Aviation & Aerospace - Airpower 2024 - Aircraft by Country - Aircraft Manufacturers Vehicles & Artillery - Armor 2024 - Armor by Country - Armor Manufacturers Infantry Small Arms - Warfighter 2024 - Small Arms by Country - Arms Manufacturers Warships & Submarines - Navies 2024 - Ships by Country - Shipbuilders U.S. Military Pay 2024 Military Ranks Special Forces by Country

Hawker P.1103

Twin-Seat, Single-Engine Interceptor Proposal

United Kingdom | 1957

"The Hawker P.1103 was proposed against Operational Requirement F.155 as a high-speed, two-seat interceptor platform - it was not furthered."

Authored By: Staff Writer | Last Edited: 10/03/2019 | Content ©www.MilitaryFactory.com | The following text is exclusive to this site; No A.I. was used in the generation of this content.
During the 1950s, the British Air Ministry drew up its plans for "Operational Requirement F.155" ("O.R. F.155") calling for a new breed of high-speed, high-flying interceptor aircraft to be powered by turbojet or rocket technologies (or a mix of both). The threat-of-the-day was the mighty Soviet Union and its long-range strategic, nuclear-capable bomber force so getting interceptors into the air as quickly as possible was the call-of-the-day for the major players in Western Europe. One of the design projects to come out of the period became Hawker Aircraft's "P.1103" designed by none other than Sir Sydney Camm - chief designer of the classic prop-driven, World War 2-era Hawker "Hurricane" fighter and jet-powered, Cold War-era Hawker "Hunter" fighter.

The project originated in 1955 and had the goal of producing an airframe capable of Mach 2+ speeds, an operating ceiling of up to 60,000 feet, and an in-built missile-carrying capability. Radar would be part of the aircraft's inherent makeup requiring a second crewman to cover the proposed workload made up of piloting, navigation, and weapons/radar management.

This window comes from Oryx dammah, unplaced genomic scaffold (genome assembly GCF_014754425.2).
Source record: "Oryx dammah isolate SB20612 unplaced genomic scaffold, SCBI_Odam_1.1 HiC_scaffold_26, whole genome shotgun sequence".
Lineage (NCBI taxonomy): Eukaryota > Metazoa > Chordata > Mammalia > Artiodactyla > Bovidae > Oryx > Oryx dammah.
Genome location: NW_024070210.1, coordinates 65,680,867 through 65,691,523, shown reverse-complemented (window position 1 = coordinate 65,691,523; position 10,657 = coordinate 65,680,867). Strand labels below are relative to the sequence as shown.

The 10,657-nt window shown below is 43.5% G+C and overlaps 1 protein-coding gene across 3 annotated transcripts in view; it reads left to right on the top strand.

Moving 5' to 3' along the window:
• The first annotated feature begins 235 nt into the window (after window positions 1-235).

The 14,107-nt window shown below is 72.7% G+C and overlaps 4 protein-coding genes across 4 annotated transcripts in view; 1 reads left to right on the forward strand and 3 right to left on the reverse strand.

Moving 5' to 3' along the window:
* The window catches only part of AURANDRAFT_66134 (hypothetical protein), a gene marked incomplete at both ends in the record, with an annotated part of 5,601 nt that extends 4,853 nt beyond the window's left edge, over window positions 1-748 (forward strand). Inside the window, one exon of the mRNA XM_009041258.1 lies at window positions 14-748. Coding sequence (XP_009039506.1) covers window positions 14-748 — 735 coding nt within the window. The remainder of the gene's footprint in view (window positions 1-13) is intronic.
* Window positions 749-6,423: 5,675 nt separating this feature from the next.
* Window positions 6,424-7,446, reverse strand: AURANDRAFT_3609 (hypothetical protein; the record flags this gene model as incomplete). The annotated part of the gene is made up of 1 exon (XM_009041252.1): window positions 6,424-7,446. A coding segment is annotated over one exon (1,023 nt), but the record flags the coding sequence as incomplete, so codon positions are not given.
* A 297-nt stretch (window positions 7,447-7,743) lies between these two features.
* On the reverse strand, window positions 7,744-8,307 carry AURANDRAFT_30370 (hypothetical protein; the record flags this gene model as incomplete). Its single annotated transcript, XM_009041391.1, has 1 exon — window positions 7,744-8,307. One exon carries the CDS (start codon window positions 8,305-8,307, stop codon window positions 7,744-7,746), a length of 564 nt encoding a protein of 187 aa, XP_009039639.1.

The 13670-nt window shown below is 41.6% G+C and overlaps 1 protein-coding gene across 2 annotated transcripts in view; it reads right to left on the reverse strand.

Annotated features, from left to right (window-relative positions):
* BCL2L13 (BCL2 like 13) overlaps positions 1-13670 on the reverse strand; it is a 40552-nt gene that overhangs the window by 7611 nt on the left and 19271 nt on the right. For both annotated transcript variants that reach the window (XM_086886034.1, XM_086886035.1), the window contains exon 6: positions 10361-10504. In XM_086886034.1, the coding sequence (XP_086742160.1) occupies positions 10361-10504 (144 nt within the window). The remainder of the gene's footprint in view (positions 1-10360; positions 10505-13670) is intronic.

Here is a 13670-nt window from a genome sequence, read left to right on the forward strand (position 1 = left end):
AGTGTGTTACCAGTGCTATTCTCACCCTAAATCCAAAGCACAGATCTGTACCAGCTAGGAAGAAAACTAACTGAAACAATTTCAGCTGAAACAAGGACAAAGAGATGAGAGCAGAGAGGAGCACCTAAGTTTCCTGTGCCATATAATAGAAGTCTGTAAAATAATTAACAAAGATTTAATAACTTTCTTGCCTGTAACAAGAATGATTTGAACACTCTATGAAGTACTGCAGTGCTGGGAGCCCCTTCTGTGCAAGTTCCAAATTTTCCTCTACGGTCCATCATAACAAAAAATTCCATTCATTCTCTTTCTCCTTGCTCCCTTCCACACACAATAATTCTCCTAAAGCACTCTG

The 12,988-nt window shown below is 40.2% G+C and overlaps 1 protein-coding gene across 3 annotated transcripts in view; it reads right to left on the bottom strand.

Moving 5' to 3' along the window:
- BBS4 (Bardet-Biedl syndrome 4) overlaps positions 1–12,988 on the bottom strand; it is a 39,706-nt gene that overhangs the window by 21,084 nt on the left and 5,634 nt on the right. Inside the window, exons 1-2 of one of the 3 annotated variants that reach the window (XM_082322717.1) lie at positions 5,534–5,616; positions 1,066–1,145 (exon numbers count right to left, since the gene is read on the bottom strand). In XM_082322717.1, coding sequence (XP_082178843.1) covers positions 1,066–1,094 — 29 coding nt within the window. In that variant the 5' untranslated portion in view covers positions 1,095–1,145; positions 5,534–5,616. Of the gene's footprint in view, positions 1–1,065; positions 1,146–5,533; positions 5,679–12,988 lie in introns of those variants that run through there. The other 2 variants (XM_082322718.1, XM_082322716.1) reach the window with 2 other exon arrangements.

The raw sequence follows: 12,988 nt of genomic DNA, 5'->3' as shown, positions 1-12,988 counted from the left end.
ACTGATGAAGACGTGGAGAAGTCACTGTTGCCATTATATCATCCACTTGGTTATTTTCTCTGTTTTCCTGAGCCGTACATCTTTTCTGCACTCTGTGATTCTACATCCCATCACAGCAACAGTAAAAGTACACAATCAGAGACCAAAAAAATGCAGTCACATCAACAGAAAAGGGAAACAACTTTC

The work by Hawker produced an aircraft largely rooted in the original Hunter jet fighter and designed to a very compact structural form. Power was to come from a single afterburning turbojet engine which further helped to keep the design as small as possible and the crew of two would be seated in tandem over the nose of the aircraft. As the nose was to house the intended radar unit so the air intake for the air-breathing turbojet engine was positioned ventrally just under the cockpit floor while the unit would be exhausted by way of a conventional port under the tail at the rear. Wing mainplanes were broad surfaces set near midships and given sweepback (40 degrees) at the leading edges. To each member would be added a wingtip hardpoint for carrying an Air-to-Air Missile (AAM). The tail unit was very "Hunter-like" in shape and arrangement, sporting a single vertical plane with mid-mounted horizontal planes. The body of the aircraft would be comprised mainly of light alloys showcasing excellent streamlining for aerodynamic efficiency.

The end result, as proposed, was a clean, sleek offering centered around a less complex single-engine arrangement. For the required power, the aircraft would be outfitted with the still-in-development de Havilland "Gyron" afterburning turbojet engine offering 20,000lb thrust on dry and 25,000lb thrust with reheat engaged. To aid overall intercepting performance, the aircraft was also slated to house optional rocket boosters at the mid-span point of the mainplanes offering an additional 2,000lb of thrust each. The rocket boosters would provide less than four minutes of burn time but give the aircraft level flying speeds reaching Mach 2.0. Beyond this, the interceptor was to be capable of reaching the required 60,000 foot operating ceiling (68,000 ft estimated) and sport a rate-of-climb of 61,000 feet-per-minute - getting airborne in short order.

The missiles - the primary and only armament afforded to the aircraft - became 2 x Red Top, Red Hebe, or Blue Jay AAMs. The infrared homing Hawker "Red Top" was in-development and would not enter service until 1964 while the radar-guided/radar-homing Vickers "Red Hebe" was eventually cancelled during its development phase. The rear-aspect infrared de Havilland "Blue Jay" ("Firestreak") made it into service in 1957. In any case, the missiles would be supported by the onboard radar fit in the nose.